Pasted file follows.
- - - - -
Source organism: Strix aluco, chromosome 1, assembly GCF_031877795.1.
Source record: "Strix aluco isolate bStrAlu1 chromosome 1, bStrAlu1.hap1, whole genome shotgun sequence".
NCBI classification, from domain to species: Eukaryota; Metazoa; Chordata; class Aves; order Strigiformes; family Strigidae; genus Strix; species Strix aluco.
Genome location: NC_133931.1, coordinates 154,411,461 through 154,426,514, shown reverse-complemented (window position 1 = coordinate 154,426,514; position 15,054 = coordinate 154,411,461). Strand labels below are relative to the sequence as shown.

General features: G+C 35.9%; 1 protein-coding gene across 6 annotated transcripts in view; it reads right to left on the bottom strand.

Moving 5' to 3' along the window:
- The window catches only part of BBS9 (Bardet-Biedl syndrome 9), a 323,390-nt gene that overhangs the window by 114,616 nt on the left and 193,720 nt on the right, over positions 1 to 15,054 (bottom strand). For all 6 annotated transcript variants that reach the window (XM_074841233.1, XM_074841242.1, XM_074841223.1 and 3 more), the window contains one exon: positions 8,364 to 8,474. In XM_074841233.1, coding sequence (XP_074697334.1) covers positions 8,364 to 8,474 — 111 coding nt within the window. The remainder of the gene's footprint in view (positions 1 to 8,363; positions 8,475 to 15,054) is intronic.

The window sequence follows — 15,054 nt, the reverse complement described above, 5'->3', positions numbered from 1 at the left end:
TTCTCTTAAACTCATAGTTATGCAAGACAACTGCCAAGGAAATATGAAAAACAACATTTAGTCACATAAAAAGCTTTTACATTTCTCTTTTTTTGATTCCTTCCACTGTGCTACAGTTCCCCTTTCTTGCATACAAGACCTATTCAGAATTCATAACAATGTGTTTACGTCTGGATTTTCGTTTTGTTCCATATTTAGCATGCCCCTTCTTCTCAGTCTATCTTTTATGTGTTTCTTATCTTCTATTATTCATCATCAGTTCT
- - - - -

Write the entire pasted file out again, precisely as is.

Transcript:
Source organism: Strix aluco, chromosome 1, assembly GCF_031877795.1.
Source record: "Strix aluco isolate bStrAlu1 chromosome 1, bStrAlu1.hap1, whole genome shotgun sequence".
NCBI classification, from domain to species: Eukaryota; Metazoa; Chordata; class Aves; order Strigiformes; family Strigidae; genus Strix; species Strix aluco.
Genome location: NC_133931.1, coordinates 154,411,461 through 154,426,514, shown reverse-complemented (window position 1 = coordinate 154,426,514; position 15,054 = coordinate 154,411,461). Strand labels below are relative to the sequence as shown.

General features: G+C 35.9%; 1 protein-coding gene across 6 annotated transcripts in view; it reads right to left on the bottom strand.

Moving 5' to 3' along the window:
- The window catches only part of BBS9 (Bardet-Biedl syndrome 9), a 323,390-nt gene that overhangs the window by 114,616 nt on the left and 193,720 nt on the right, over positions 1 to 15,054 (bottom strand). For all 6 annotated transcript variants that reach the window (XM_074841233.1, XM_074841242.1, XM_074841223.1 and 3 more), the window contains one exon: positions 8,364 to 8,474. In XM_074841233.1, coding sequence (XP_074697334.1) covers positions 8,364 to 8,474 — 111 coding nt within the window. The remainder of the gene's footprint in view (positions 1 to 8,363; positions 8,475 to 15,054) is intronic.

The window sequence follows — 15,054 nt, the reverse complement described above, 5'->3', positions numbered from 1 at the left end:
TTCTCTTAAACTCATAGTTATGCAAGACAACTGCCAAGGAAATATGAAAAACAACATTTAGTCACATAAAAAGCTTTTACATTTCTCTTTTTTTGATTCCTTCCACTGTGCTACAGTTCCCCTTTCTTGCATACAAGACCTATTCAGAATTCATAACAATGTGTTTACGTCTGGATTTTCGTTTTGTTCCATATTTAGCATGCCCCTTCTTCTCAGTCTATCTTTTATGTGTTTCTTATCTTCTATTATTCATCATCAGTTCT